Evaluate psychological research (that is, theories and/or studies) relevant to the study of abnormal behavior.

Biopsychosocial model explanation

The biopsychosocial model is a general model or approach that conceives that biology, psychology and social factors all play a significant role in human functioning (in the context of diseases of illness). It is understood however that health is best explained in terms of a combination of biology, psychology and social factors, rather than just merely in biological terms.
  • The biological component of the biopsychosocial model seeks to understand how the cause of the illness stems from the functioning of the individual's body.
  • The psychological component of the biopsychosocial model looks for potential psychological causes for a health problem such lack of self-control, emotional turmoil, and negative thinking.
  • The social part of the biopsychosocial model investigates how different social factors such as socioeconomic status, culture, poverty, technology, and religion can influence health.
  • The biopsychosocial model implies that treatment of disease processes, for example type two diabetes and cancer, requires that the health care team address biological, psychological and social influences upon a patient's functioning.
  • In a philosophical sense, the biopsychosocial model states that the workings of the body can affect the mind, and the workings of the mind can affect the body. This means both a direct interaction between mind and body as well as indirect effects through intermediate factors.
  • Psychosocial factors can cause a biological effect by predisposing the patient to risk factors.
    • o An example is that depression by itself may not cause liver problems, but a depressed person may be more likely to have alcohol problems, and therefore liver damage.

Evaluation of the biopsychosocial model

  • Some critics point out this question of distinction and of determination of the roles of illness and disease. Epstein and colleagues describe six conflicting interpretations of what the model might be, and proposes that "...habits of mind may be the missing link between a biopsychosocial intent and clinical reality."
    • o This may be exploited by medical insurance companies or government welfare departments eager to limit or deny access to medical and social care.

  • Psychiatrist Hamid Tavakoli argues that the BPS model should be avoided because it unintentionally promotes an artificial distinction between biology and psychology, and merely causes confusion in psychiatric assessments and training programs, and that ultimately it has not helped the cause of trying to destigmatize mental health.
  • From an epistemological (theory of knowledge) stand there can be no model of mental disorder without first establishing a theory of the mind.
  • Problems with testability: difficult to test empirically (with experiments)
  • Unclear how exactly the factors interact

  • A BPS model focuses attention on the diversity of client needs, reinforcing the importance of client-centered clinical practices.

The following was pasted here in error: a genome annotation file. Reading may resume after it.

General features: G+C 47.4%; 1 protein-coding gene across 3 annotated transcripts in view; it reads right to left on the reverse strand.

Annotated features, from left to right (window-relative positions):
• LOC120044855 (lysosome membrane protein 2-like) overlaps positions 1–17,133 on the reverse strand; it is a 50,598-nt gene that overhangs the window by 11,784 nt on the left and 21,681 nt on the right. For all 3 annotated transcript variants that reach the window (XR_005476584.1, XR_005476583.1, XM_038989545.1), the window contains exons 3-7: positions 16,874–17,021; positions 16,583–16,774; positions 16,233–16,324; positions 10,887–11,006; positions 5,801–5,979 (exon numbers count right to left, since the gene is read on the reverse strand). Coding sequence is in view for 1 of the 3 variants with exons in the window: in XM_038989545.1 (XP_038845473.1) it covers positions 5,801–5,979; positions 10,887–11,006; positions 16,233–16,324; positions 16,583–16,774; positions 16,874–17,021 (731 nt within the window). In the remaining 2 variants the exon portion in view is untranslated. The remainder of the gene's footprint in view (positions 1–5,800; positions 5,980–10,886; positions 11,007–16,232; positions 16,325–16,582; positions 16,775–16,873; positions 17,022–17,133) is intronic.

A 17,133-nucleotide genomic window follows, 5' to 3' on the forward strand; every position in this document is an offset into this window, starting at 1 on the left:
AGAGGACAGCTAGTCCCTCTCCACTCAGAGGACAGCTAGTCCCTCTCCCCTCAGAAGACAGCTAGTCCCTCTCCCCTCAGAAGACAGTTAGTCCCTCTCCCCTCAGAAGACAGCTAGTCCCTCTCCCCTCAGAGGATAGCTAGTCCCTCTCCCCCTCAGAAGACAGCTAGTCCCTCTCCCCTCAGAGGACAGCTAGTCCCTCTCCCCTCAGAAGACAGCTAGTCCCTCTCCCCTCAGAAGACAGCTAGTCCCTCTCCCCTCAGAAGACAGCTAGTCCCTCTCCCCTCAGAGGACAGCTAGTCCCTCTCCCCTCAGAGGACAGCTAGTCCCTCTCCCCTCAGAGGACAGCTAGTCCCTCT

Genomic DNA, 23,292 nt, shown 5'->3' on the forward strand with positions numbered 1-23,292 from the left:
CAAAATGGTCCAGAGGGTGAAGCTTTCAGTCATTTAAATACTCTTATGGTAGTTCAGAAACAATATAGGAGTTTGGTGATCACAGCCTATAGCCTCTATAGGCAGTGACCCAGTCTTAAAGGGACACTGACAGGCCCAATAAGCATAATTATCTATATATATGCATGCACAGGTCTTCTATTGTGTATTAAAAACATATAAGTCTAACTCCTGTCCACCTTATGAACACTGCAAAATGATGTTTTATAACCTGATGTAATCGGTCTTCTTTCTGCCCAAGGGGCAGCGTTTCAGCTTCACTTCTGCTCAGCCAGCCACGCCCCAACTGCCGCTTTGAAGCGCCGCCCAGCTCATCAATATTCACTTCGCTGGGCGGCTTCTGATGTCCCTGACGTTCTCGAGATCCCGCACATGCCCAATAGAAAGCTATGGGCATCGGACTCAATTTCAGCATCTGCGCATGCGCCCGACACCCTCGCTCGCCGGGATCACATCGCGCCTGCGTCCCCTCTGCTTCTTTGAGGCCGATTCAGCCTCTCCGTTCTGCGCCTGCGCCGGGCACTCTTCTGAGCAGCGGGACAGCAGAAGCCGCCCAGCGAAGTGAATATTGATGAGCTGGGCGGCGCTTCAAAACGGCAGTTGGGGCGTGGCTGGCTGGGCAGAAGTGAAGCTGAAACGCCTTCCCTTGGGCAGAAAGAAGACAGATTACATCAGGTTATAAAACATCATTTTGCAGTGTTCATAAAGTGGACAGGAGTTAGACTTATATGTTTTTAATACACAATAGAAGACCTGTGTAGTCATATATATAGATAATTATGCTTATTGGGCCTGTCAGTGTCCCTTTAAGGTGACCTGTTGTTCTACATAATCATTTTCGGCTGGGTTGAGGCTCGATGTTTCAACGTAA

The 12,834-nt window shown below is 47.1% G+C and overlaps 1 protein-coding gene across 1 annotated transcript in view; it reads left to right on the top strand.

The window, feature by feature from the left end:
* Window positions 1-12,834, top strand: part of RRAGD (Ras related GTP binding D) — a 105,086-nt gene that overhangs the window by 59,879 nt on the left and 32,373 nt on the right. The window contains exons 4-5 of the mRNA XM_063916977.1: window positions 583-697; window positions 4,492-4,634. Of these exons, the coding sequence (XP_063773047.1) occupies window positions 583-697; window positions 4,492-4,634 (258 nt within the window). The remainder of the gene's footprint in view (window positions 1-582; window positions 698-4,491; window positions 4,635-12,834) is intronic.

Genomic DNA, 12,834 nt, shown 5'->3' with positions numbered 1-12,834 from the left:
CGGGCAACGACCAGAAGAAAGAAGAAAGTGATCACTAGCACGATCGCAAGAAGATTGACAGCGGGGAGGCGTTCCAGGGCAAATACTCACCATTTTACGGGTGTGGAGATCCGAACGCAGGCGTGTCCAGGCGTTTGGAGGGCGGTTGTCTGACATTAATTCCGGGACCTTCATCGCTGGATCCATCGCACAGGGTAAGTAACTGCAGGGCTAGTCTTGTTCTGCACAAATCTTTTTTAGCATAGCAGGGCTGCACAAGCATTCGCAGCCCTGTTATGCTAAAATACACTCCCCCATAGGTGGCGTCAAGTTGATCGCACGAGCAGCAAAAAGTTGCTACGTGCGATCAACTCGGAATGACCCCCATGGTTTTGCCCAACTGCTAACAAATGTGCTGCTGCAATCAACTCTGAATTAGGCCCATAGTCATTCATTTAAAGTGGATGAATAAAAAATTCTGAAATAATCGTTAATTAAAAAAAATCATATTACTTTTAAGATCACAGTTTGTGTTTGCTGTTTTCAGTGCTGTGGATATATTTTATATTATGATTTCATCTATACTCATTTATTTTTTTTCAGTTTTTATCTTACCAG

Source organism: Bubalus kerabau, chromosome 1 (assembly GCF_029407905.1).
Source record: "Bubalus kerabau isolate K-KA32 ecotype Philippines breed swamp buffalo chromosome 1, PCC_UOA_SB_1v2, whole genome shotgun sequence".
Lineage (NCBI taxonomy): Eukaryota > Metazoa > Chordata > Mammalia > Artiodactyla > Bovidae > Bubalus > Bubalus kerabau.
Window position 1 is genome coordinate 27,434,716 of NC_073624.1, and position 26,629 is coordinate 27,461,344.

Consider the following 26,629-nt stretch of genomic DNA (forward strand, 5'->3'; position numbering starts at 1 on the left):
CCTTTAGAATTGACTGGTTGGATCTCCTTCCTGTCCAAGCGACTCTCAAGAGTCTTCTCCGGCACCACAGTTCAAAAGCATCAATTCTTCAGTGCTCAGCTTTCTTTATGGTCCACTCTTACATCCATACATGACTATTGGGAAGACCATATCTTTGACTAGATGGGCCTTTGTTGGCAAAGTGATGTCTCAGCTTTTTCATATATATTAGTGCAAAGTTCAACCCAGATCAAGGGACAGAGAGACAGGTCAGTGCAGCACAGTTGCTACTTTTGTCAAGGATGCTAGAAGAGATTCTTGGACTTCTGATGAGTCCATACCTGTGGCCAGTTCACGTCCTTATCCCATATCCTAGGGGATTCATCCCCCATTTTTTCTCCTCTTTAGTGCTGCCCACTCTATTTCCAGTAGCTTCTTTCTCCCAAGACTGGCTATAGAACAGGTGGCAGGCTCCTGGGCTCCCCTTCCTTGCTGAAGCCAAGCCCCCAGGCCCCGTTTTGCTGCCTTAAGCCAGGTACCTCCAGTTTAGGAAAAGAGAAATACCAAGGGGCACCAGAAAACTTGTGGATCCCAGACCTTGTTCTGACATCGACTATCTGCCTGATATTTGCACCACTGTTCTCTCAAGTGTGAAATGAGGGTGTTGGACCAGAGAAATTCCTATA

• A BPS model includes traditional addictions models as therapeutic options. It provides a broad and flexible framework for conceptualizing the nature of the problem and for selecting from a wide range of potentially effective responses to it.
  • The BPS model is amenable to empirical scrutiny and supports a broad range of empirically tested "best practices".
  • Commonsensical, palpable. Has provided a framework for treatment and future research.
  • Less reductionist. Emphasize an interaction of several factors.

Diathesis-stress model explanation

The diathesis-stress model is a way of explaining how people end up suffering from mental disorders by assuming that mental disorders come from the interaction of two factors. These factors includes a person’s genetics (nature) and their life experience (nurture). The premise underlying the “diathesis-stress” model is that a person is more likely to suffer an illness if he or she has a particular diathesis (i.e., vulnerability or susceptibility) and is under a high level of stress. Diathesis factors that have been studied include family history of substance abuse or mental illness; individual psychological characteristics such as hostility or impulsivity; biological characteristics (e.g., cardiovascular reactivity, hypothalamic-pituitary-adrenal responsivity); and environmental characteristics such as childhood maltreatment or low socioeconomic status. Diathesis factors are generally assumed to be relatively stable but not necessarily permanent

Stress vulnerability model (new version of diathesis-stress model)

The new version of the diathesis-stress model states that the onset and symptoms of mental disorders is influenced by three interacting factors
1. Vulnerability factors: Biological factors, such as genes, that may predispose an individual to a disorder
2. Environmental factors: Stressors and events in life that may influence the symptoms and onset of the disorder
3. Protective factors: Factors that may protect the individual against development of a disorder (e.g. social support, medication)

Evaluation of the stress-vulnerability model

  • model is very fuzzy
  • unclear

  • categorizes reasons for mental disorder into three categories/factors (vulnerability, environmental, protective)
  • explain how the three factors play roles in causing a mental disorder